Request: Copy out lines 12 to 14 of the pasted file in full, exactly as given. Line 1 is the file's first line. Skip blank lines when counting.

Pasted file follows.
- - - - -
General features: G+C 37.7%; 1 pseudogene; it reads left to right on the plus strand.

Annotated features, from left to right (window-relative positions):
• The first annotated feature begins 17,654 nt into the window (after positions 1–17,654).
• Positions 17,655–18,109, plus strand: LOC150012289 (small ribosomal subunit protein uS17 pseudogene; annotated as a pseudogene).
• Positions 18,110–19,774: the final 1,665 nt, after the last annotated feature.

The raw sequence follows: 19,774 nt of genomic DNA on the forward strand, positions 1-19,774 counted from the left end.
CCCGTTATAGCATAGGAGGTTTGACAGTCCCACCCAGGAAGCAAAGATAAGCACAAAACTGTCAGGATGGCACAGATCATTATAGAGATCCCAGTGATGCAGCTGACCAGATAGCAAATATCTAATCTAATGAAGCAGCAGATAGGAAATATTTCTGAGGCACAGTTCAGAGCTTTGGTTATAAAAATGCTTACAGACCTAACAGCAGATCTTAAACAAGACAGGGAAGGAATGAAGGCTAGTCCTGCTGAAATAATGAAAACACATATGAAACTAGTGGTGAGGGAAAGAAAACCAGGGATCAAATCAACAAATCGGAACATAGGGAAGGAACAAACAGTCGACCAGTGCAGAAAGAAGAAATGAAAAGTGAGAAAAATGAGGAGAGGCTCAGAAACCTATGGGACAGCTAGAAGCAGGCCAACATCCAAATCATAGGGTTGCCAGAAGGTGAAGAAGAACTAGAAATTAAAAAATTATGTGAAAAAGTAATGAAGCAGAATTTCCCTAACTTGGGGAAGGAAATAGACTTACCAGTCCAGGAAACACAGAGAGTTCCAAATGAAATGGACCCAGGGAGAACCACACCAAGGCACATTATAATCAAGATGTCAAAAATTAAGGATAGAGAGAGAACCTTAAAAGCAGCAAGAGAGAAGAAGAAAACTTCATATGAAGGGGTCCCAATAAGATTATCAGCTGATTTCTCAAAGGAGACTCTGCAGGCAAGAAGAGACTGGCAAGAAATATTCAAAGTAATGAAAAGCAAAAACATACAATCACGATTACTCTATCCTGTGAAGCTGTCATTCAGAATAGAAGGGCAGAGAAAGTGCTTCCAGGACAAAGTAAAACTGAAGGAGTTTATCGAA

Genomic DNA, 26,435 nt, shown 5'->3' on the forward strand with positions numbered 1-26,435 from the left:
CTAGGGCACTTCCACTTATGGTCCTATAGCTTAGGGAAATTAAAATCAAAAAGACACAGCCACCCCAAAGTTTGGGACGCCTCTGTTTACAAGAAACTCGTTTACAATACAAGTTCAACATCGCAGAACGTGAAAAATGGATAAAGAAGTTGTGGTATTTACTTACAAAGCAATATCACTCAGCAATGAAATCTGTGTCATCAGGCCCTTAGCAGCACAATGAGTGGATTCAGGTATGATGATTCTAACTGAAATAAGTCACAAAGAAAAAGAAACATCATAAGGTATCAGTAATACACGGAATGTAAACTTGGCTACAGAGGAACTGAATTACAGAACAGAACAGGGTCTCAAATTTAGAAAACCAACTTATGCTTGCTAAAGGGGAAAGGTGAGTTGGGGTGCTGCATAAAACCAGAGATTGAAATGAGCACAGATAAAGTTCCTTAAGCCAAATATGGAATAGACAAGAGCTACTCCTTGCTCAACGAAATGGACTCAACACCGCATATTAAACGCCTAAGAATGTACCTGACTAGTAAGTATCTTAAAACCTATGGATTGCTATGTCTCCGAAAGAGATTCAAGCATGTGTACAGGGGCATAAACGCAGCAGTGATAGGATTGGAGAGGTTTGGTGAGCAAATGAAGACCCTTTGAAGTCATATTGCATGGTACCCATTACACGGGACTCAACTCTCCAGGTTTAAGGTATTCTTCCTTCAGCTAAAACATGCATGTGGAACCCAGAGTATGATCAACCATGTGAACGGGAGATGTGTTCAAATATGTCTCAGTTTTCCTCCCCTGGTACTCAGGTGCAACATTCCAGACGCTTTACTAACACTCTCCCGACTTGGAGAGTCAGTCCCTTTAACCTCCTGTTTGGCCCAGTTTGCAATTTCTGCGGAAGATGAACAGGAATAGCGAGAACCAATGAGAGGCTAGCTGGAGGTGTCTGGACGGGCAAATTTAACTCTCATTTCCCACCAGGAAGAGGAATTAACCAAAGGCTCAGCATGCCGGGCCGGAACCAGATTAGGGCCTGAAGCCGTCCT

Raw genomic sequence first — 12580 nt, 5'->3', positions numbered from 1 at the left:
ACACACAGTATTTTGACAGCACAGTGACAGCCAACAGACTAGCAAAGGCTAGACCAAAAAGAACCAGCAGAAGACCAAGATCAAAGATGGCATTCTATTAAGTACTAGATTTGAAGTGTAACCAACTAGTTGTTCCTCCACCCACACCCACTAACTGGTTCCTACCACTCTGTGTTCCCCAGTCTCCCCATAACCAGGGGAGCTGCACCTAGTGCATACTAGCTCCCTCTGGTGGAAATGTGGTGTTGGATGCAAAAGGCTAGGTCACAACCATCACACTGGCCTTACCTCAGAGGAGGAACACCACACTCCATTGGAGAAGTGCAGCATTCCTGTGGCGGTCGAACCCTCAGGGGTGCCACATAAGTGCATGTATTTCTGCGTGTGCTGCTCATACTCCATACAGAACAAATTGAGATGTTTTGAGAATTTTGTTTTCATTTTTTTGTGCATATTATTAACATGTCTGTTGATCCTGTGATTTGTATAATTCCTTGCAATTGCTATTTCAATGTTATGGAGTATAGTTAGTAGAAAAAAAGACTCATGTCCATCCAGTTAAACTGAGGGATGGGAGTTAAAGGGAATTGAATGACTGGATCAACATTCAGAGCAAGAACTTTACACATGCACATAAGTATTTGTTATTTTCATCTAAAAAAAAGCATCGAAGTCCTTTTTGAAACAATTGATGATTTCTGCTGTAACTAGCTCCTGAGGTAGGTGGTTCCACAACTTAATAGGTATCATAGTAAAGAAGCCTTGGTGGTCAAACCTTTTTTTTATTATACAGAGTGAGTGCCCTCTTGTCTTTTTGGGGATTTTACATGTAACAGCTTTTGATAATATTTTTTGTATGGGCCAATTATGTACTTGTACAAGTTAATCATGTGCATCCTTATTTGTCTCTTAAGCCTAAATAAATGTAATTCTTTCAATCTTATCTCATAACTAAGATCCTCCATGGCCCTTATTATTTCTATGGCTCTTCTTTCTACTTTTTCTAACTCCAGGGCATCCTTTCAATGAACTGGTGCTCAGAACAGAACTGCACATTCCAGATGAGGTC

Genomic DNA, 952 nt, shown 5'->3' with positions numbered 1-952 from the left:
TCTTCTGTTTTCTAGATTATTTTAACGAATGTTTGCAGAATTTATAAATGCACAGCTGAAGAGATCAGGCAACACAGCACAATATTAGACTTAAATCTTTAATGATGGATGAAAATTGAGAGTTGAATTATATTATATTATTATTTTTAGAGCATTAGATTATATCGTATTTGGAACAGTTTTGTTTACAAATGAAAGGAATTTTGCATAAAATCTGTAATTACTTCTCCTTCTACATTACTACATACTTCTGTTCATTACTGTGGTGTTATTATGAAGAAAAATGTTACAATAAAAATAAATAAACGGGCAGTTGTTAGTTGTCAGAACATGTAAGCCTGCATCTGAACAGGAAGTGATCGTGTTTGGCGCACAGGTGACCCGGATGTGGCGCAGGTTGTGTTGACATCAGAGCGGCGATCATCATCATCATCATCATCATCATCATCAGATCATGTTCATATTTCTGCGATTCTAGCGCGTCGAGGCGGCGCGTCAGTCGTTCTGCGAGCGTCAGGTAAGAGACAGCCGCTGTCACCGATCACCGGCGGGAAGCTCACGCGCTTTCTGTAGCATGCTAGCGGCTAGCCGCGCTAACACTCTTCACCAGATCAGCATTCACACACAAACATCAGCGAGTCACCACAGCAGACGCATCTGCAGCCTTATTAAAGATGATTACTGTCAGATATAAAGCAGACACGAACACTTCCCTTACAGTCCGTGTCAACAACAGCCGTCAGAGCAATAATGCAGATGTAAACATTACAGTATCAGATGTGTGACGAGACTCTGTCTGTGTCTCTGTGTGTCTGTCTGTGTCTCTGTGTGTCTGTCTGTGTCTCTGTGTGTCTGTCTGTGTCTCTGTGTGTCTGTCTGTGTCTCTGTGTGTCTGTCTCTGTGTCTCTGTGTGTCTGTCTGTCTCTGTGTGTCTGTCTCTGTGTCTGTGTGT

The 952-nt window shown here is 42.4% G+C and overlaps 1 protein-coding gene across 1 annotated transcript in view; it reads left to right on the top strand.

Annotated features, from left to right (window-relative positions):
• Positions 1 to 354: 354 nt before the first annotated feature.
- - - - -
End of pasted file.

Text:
Genomic DNA, 952 nt, shown 5'->3' with positions numbered 1-952 from the left:
TCTTCTGTTTTCTAGATTATTTTAACGAATGTTTGCAGAATTTATAAATGCACAGCTGAAGAGATCAGGCAACACAGCACAATATTAGACTTAAATCTTTAATGATGGATGAAAATTGAGAGTTGAATTATATTATATTATTATTTTTAGAGCATTAGATTATATCGTATTTGGAACAGTTTTGTTTACAAATGAAAGGAATTTTGCATAAAATCTGTAATTACTTCTCCTTCTACATTACTACATACTTCTGTTCATTACTGTGGTGTTATTATGAAGAAAAATGTTACAATAAAAATAAATAAACGGGCAGTTGTTAGTTGTCAGAACATGTAAGCCTGCATCTGAACAGGAAGTGATCGTGTTTGGCGCACAGGTGACCCGGATGTGGCGCAGGTTGTGTTGACATCAGAGCGGCGATCATCATCATCATCATCATCATCATCATCAGATCATGTTCATATTTCTGCGATTCTAGCGCGTCGAGGCGGCGCGTCAGTCGTTCTGCGAGCGTCAGGTAAGAGACAGCCGCTGTCACCGATCACCGGCGGGAAGCTCACGCGCTTTCTGTAGCATGCTAGCGGCTAGCCGCGCTAACACTCTTCACCAGATCAGCATTCACACACAAACATCAGCGAGTCACCACAGCAGACGCATCTGCAGCCTTATTAAAGATGATTACTGTCAGATATAAAGCAGACACGAACACTTCCCTTACAGTCCGTGTCAACAACAGCCGTCAGAGCAATAATGCAGATGTAAACATTACAGTATCAGATGTGTGACGAGACTCTGTCTGTGTCTCTGTGTGTCTGTCTGTGTCTCTGTGTGTCTGTCTGTGTCTCTGTGTGTCTGTCTGTGTCTCTGTGTGTCTGTCTGTGTCTCTGTGTGTCTGTCTCTGTGTCTCTGTGTGTCTGTCTGTCTCTGTGTGTCTGTCTCTGTGTCTGTGTGT

The 952-nt window shown here is 42.4% G+C and overlaps 1 protein-coding gene across 1 annotated transcript in view; it reads left to right on the top strand.